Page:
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Gonnorhea

Gonorrhea is a sexually transmitted disease caused by the bacterium Neisseria gonorrhoeae. Gonorrhea is spread through contact with the penis, vagina, mouth, or anus. Gonorrhea can also be spread from mother to baby during delivery. For men symptoms of gonorrhea infection include a burning sensation when urinating, or a white, yellow, or green discharge from the penis. In women, the symptoms of gonorrhea are often mild, but most women who are infected have no symptoms. The initial symptoms and signs in women include a painful or burning sensation when urinating, increased vaginal discharge, or vaginal bleeding between periods. Women with gonorrhea are at risk of developing serious complications from the infection, regardless of the presence or severity of symptoms. These complications include pelvic inflammatory disease that may cause long term damage to the fallopian tubes and result in infertility or tubal (Ectopic) pregnancy. Several antibiotics can successfully cure gonorrhea in adolescents and adults. However, drug-resistant strains of gonorrhea are increasing in many areas of the world, including the United States, and successful treatment of gonorrhea is becoming more difficult.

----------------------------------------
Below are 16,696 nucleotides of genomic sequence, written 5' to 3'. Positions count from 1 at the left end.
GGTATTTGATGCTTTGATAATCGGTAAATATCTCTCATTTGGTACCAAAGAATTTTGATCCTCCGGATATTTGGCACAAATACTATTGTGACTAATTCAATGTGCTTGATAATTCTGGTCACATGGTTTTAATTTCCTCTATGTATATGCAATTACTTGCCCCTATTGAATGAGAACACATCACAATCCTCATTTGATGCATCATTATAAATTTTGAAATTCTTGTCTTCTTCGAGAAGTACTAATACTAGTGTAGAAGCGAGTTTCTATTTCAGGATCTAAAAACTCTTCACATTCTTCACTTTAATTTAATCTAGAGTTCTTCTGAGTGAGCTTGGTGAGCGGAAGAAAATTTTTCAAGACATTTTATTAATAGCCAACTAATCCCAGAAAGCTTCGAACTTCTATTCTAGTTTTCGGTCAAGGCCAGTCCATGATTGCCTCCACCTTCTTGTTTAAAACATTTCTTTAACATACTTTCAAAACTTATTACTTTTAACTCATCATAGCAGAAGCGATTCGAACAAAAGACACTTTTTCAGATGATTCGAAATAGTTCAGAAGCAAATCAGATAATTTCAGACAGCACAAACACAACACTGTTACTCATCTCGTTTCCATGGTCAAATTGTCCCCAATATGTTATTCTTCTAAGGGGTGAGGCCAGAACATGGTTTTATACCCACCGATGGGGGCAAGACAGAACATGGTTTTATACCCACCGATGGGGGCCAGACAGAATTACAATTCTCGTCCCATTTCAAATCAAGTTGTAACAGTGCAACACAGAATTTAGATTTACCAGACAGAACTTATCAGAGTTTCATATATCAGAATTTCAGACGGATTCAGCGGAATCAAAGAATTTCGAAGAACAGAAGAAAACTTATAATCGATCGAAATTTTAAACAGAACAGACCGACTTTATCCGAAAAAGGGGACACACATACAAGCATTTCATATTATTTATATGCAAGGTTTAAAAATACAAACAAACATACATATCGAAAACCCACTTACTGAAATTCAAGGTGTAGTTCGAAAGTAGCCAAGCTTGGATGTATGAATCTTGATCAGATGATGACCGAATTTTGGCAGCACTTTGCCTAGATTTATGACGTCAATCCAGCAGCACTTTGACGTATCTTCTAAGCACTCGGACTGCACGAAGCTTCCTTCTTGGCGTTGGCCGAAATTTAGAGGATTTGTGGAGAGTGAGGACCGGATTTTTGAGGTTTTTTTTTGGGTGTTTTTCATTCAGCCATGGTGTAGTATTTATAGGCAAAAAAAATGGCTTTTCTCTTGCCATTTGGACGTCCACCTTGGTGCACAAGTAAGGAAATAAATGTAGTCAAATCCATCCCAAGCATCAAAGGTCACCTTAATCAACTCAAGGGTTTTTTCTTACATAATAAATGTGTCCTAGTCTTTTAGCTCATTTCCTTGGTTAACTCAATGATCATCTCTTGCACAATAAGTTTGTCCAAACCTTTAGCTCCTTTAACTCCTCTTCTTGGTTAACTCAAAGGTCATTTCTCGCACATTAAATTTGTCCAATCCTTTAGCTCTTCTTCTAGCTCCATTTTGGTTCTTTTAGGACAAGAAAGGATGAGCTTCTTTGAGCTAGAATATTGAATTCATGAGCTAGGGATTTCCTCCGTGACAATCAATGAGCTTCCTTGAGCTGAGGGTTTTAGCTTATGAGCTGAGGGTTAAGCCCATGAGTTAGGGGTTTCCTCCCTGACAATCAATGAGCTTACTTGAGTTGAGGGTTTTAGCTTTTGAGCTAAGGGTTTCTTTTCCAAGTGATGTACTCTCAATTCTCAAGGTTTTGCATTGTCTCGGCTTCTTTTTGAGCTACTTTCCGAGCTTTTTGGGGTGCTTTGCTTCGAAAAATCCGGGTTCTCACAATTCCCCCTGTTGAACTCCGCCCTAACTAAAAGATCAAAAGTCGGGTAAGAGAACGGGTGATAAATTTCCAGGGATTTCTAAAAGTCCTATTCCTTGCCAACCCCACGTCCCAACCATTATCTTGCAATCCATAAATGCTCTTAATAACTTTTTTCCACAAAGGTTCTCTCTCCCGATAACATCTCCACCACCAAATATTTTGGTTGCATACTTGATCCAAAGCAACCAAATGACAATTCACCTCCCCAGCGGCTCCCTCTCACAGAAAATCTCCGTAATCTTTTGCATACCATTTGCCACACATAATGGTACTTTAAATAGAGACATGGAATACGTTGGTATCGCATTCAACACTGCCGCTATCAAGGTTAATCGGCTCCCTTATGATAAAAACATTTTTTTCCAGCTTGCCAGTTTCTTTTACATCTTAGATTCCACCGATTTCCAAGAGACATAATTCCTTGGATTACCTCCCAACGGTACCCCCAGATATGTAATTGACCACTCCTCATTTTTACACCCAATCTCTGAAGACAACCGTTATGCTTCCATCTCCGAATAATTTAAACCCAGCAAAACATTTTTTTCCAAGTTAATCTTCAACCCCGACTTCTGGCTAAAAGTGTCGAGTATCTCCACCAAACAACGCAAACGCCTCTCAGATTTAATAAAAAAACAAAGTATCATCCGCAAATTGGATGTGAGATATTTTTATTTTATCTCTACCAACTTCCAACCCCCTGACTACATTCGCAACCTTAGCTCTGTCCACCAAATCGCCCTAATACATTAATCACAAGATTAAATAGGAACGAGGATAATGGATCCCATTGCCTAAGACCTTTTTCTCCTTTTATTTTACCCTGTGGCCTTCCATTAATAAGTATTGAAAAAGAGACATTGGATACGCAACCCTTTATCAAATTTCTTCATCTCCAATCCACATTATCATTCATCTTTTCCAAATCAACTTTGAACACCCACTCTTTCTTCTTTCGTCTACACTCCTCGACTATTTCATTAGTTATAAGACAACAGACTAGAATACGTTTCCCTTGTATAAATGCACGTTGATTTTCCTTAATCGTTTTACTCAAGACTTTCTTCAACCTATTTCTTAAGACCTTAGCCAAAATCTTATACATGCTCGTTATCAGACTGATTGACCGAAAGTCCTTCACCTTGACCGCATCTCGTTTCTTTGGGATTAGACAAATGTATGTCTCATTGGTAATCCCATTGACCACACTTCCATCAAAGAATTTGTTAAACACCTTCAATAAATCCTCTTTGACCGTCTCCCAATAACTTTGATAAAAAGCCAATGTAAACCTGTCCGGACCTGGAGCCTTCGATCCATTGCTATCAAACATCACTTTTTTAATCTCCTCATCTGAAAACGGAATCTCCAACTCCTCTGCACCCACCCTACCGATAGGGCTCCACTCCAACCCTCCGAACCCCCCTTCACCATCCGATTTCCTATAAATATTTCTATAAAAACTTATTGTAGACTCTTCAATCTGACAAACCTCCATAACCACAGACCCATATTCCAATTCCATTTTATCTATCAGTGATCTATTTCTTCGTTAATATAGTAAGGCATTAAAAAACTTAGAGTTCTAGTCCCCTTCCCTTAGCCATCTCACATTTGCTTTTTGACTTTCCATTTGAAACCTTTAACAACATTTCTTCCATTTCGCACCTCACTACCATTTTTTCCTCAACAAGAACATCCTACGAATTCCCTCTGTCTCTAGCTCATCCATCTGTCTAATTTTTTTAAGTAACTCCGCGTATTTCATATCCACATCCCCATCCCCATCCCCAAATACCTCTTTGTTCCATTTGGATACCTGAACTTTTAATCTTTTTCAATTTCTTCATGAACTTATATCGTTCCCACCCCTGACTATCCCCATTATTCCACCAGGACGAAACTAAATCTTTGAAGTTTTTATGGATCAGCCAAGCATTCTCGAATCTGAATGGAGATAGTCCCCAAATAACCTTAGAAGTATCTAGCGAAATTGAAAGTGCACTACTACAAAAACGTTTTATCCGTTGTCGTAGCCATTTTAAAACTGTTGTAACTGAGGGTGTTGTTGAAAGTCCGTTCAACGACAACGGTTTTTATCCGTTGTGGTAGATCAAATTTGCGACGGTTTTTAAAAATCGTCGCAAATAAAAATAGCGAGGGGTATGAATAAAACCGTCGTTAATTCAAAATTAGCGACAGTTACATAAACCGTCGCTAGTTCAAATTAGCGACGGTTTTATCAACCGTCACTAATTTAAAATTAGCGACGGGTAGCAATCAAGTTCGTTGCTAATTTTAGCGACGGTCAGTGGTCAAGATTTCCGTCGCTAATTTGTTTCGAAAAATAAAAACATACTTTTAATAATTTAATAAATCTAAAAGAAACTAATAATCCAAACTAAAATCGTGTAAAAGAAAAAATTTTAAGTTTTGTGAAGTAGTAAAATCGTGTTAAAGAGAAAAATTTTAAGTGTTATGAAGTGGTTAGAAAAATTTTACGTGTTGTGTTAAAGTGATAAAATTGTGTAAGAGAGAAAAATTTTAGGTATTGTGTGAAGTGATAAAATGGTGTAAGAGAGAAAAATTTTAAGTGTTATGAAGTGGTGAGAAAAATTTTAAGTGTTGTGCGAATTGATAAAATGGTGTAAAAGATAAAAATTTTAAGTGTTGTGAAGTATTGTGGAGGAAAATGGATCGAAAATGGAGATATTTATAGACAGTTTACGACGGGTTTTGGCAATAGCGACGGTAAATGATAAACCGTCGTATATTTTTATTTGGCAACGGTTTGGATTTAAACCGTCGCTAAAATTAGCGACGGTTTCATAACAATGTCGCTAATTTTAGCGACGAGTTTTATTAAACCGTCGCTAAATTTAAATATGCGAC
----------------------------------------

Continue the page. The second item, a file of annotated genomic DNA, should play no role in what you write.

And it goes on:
The surest way to avoid transmission of sexually transmitted diseases is to abstain from sexual intercourse, or to be in a long-term mutually monogamous relationship with a partner who has been tested and is known to be uninfected. Latex condoms, when used consistently and correctly, can reduce the risk of transmission of gonorrhea.

 

For more information:

CDC gonorrhea fact sheet:
http://www.cdc.gov/std/Gonorrhea/STDFact-gonorrhea.htm

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